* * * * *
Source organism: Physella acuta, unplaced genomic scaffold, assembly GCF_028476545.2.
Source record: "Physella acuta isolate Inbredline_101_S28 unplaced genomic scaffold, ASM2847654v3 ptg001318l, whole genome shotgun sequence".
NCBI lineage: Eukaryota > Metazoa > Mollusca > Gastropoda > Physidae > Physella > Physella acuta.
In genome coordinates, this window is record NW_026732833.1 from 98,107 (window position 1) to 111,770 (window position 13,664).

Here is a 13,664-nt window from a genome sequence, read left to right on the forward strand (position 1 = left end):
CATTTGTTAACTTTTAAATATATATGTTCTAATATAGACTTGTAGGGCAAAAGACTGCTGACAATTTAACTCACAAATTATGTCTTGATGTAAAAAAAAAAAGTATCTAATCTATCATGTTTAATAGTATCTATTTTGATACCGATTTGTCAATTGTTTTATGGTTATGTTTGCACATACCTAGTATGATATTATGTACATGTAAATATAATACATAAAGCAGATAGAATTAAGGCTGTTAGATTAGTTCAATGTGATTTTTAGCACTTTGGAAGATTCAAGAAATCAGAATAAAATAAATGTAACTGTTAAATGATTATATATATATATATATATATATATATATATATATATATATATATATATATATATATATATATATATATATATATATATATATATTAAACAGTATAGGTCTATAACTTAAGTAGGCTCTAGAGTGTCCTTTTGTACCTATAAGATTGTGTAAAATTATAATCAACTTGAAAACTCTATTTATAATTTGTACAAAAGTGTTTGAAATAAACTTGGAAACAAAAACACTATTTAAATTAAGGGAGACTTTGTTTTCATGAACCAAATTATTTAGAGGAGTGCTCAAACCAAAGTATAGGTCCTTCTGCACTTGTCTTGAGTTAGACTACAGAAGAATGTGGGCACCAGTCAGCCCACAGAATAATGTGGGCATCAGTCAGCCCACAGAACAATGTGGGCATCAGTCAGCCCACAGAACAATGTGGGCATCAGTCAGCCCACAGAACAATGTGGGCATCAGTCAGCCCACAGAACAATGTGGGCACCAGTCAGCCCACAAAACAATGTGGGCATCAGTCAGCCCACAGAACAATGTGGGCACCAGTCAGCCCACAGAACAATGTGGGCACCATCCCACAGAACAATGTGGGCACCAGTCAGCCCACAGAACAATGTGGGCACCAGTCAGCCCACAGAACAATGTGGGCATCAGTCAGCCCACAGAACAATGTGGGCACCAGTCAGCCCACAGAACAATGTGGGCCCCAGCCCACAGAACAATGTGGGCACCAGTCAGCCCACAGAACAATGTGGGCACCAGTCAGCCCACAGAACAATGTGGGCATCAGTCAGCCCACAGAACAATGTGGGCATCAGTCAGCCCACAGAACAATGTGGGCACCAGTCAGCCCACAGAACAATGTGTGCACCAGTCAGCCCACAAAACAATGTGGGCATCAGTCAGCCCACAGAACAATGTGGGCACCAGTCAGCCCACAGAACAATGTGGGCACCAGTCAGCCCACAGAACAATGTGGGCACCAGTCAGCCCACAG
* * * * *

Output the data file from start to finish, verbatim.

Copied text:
Source organism: Physella acuta, unplaced genomic scaffold, assembly GCF_028476545.2.
Source record: "Physella acuta isolate Inbredline_101_S28 unplaced genomic scaffold, ASM2847654v3 ptg001318l, whole genome shotgun sequence".
NCBI lineage: Eukaryota > Metazoa > Mollusca > Gastropoda > Physidae > Physella > Physella acuta.
In genome coordinates, this window is record NW_026732833.1 from 98,107 (window position 1) to 111,770 (window position 13,664).

Here is a 13,664-nt window from a genome sequence, read left to right on the forward strand (position 1 = left end):
CATTTGTTAACTTTTAAATATATATGTTCTAATATAGACTTGTAGGGCAAAAGACTGCTGACAATTTAACTCACAAATTATGTCTTGATGTAAAAAAAAAAAGTATCTAATCTATCATGTTTAATAGTATCTATTTTGATACCGATTTGTCAATTGTTTTATGGTTATGTTTGCACATACCTAGTATGATATTATGTACATGTAAATATAATACATAAAGCAGATAGAATTAAGGCTGTTAGATTAGTTCAATGTGATTTTTAGCACTTTGGAAGATTCAAGAAATCAGAATAAAATAAATGTAACTGTTAAATGATTATATATATATATATATATATATATATATATATATATATATATATATATATATATATATATATATATATATATATATATATATATTAAACAGTATAGGTCTATAACTTAAGTAGGCTCTAGAGTGTCCTTTTGTACCTATAAGATTGTGTAAAATTATAATCAACTTGAAAACTCTATTTATAATTTGTACAAAAGTGTTTGAAATAAACTTGGAAACAAAAACACTATTTAAATTAAGGGAGACTTTGTTTTCATGAACCAAATTATTTAGAGGAGTGCTCAAACCAAAGTATAGGTCCTTCTGCACTTGTCTTGAGTTAGACTACAGAAGAATGTGGGCACCAGTCAGCCCACAGAATAATGTGGGCATCAGTCAGCCCACAGAACAATGTGGGCATCAGTCAGCCCACAGAACAATGTGGGCATCAGTCAGCCCACAGAACAATGTGGGCATCAGTCAGCCCACAGAACAATGTGGGCACCAGTCAGCCCACAAAACAATGTGGGCATCAGTCAGCCCACAGAACAATGTGGGCACCAGTCAGCCCACAGAACAATGTGGGCACCATCCCACAGAACAATGTGGGCACCAGTCAGCCCACAGAACAATGTGGGCACCAGTCAGCCCACAGAACAATGTGGGCATCAGTCAGCCCACAGAACAATGTGGGCACCAGTCAGCCCACAGAACAATGTGGGCCCCAGCCCACAGAACAATGTGGGCACCAGTCAGCCCACAGAACAATGTGGGCACCAGTCAGCCCACAGAACAATGTGGGCATCAGTCAGCCCACAGAACAATGTGGGCATCAGTCAGCCCACAGAACAATGTGGGCACCAGTCAGCCCACAGAACAATGTGTGCACCAGTCAGCCCACAAAACAATGTGGGCATCAGTCAGCCCACAGAACAATGTGGGCACCAGTCAGCCCACAGAACAATGTGGGCACCAGTCAGCCCACAGAACAATGTGGGCACCAGTCAGCCCACAG